As it turns 50, Capgemini redesigns its corporate identity

19 October 2017 4 min. read
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As the firm celebrates its 50th year in business, Capgemini has unveiled a new corporate identity, as it looks to set its brand apart with a human touch. The new, handwritten logo is based on the signature of founder Serge Kampf.

Capgemini was founded in 1967 by Serge Kampf, in Grenoble, France. The original name was Sogeti. The name change from Sogeti to Capgemini was the result of a number of acquisitions and branding strategies. In 1973, Sogeti acquired a share capital in CAP, a major European IT services company. One year later, Sogeti bought Gemini Computer Systems, an American IT company.

In response to these acquisitions, Sogeti renamed its company to CAP Gemini Sogeti in 1975. More than two decades later, the brand name for all CAP Gemini Sogeti companies was renamed CAP Gemini (1996).

On June 1, 2000 Cap Gemini acquired with EY’s consulting arm, and Cap Gemini Ernst & Young was formed. On April 15, 2004, the group finally became the familiar, singular, Capgemini brand.

Now, with more than 190,000 people, Capgemini is present in over 40 countries. A global leader in consulting, technology and outsourcing services, the Group reported 2016 global revenues of €12.5 billion. The firm is presently celebrating its 50th Anniversary year in 2017, part of which saw Capgemini launch MoveFifty, a global project encouraging employees of the consultancy to get active in the name of three charities promoting education for underprivileged children.

As a continuation of those attempts to present the consultancy as both approachable and humane, the group have confirmed a long-awaited overhaul of their corporate identity.

Capgemini last refreshed their logo 13 years ago – in the now seemingly distant 2004. The firm cited the massive change in both the company’s size, shape and scope of their business as well as the form of the entire market, as motives for the new look. The new design is aimed at reflecting the firm’s “unique character, ambition, passion and strengths.”

The firm’s Group Marketing and Communications Director, Virginie Regis, said, “Our new identity demonstrates how agile and in motion we are, helping our clients to address their business challenges, with precision and trust. In this age of digital interactions we were keen to humanise our name with a fresh hand written format. Work is also now underway on the overall architecture of the Group’s brands.”

Capgemini’s new clothes

At its core is the Capgemini vision that technology is nothing without the people behind it. The handcrafted name is now fully part of Capgemini’s logo, which personifies the company slogan that was launched back in 2010 and is just as relevant today: ‘People matter, results count’. According to a release accompanying the logo’s launch, Capgemini cited Serge Kampf’s original signature design as inspiration for this development.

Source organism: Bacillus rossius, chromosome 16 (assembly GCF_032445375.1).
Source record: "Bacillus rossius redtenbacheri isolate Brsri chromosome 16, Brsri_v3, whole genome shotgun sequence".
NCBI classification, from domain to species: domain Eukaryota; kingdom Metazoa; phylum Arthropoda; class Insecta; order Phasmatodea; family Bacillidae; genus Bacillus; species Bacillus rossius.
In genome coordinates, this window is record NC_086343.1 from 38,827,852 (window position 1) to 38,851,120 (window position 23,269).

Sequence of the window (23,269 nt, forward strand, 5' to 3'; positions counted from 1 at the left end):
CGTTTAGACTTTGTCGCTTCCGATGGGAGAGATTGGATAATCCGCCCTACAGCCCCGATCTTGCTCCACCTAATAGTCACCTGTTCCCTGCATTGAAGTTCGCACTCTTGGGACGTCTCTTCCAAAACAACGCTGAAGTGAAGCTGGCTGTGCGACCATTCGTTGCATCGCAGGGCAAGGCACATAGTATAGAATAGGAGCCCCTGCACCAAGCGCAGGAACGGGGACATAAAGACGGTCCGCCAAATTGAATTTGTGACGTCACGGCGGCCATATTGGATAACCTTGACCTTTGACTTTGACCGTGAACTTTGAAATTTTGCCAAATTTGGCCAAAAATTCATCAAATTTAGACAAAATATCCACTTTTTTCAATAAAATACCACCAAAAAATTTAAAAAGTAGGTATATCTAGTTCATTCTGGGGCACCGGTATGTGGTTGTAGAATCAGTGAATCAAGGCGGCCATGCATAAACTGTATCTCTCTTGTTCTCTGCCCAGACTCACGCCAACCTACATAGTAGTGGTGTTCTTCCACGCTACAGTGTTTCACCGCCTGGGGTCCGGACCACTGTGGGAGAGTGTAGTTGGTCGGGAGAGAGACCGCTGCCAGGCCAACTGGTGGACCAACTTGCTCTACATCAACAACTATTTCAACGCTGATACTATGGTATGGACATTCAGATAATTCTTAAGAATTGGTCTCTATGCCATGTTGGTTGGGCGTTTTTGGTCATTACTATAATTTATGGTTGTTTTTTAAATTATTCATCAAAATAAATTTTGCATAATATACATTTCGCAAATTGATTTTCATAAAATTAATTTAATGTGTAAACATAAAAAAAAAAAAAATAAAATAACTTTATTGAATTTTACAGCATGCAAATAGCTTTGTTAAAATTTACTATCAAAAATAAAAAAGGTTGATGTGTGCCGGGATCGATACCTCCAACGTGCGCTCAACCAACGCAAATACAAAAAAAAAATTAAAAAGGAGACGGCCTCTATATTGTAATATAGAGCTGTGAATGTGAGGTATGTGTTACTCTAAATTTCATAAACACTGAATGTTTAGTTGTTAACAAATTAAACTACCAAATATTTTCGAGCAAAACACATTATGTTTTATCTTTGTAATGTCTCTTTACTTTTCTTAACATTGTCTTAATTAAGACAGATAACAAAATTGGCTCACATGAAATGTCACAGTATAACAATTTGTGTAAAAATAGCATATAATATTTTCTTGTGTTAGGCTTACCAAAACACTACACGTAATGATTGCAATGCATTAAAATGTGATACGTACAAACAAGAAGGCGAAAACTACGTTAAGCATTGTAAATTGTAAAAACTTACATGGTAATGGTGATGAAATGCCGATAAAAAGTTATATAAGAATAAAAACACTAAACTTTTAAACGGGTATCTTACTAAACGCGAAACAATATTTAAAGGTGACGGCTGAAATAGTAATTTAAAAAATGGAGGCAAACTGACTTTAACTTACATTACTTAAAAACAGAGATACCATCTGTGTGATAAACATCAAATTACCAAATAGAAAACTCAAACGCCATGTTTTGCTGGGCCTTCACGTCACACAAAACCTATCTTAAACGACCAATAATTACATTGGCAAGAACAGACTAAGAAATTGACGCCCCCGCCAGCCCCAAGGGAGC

Kampf’s fingerprints can also be seen on the revamp of Capgemini’s historic “Ace of Spades” logo. When it first came to choosing an emblem for his company, then named Sogeti, the entrepreneur had hired a small agency to put forward suggestions, with the firm providing 3 ideas; a bee (symbolising, fruitful work), a toothed wheel or magnetic tape drive (signifying the IT services provision in the firm’s DNA), and an ace of clubs , representing good luck and happiness.

Kampf rejected the first two, and adapted the third into the ace of spades – because it is the highest value card in bridge (a game he played a lot when he was a student). Having originally been “deformed”, with a shortened base to render the popular symbol distinctive, Capgemini’s spade is now fluid and dynamic. The mix of colours are said to reflect the evolving technology landscape and the ability of Capgemini to constantly adapt and master the latest innovation, yet still with the precision and accuracy that are fundamental to successful client delivery.

Capgemini redesigns its corporate identity

The colour palette of the sigil has also been altered – and are now a good deal more complex than when their selection was left to their founder. Originally, the firm’s colours were blue and red which Kampf came across a long article explaining the meaning of the colours chosen by French oil giants ELF. The article revealed that the company had budgeted 50 million Francs for the design guidelines to show that blue represented stability, and red displayed dynamism – at which point, without hesitation Kampf adopted ELF’s colours for his company’s logo, explaining, “at least we’ve saved 50 million,” to his entourage.

Having switched to a combination of blues as of 1996, the latest update has rendered Capgemini’s colours more vibrant. The darker blue is said by designers to represent the depth of the firm’s heritage and the dependability of the brand and its people, while the lighter blue represents the new world - energetic, inspiring and free-thinking.